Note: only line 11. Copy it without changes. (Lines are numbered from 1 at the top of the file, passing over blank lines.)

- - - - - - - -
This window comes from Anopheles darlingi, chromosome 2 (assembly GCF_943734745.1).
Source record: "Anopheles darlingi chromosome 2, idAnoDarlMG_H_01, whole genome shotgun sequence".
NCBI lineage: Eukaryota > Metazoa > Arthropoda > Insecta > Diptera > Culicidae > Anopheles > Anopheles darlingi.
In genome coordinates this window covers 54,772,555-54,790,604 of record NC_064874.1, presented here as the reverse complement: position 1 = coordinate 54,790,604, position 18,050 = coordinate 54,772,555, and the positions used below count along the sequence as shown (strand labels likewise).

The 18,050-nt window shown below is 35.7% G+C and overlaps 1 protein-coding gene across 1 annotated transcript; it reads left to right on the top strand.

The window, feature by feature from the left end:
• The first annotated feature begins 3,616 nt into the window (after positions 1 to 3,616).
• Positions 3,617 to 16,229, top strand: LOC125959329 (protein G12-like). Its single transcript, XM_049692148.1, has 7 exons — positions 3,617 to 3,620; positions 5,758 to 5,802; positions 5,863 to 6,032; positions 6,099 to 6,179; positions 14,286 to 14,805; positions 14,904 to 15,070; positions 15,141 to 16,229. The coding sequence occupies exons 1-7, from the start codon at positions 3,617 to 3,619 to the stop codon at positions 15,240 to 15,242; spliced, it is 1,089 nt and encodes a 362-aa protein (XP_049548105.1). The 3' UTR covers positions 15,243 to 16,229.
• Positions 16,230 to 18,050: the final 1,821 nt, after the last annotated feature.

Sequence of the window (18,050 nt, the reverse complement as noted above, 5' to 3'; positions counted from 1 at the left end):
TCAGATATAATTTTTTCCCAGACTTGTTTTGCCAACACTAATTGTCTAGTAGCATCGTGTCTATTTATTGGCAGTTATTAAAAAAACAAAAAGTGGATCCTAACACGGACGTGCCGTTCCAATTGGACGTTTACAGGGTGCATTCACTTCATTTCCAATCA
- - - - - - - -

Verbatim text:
TCAGATATAATTTTTTCCCAGACTTGTTTTGCCAACACTAATTGTCTAGTAGCATCGTGTCTATTTATTGGCAGTTATTAAAAAAACAAAAAGTGGATCCTAACACGGACGTGCCGTTCCAATTGGACGTTTACAGGGTGCATTCACTTCATTTCCAATCA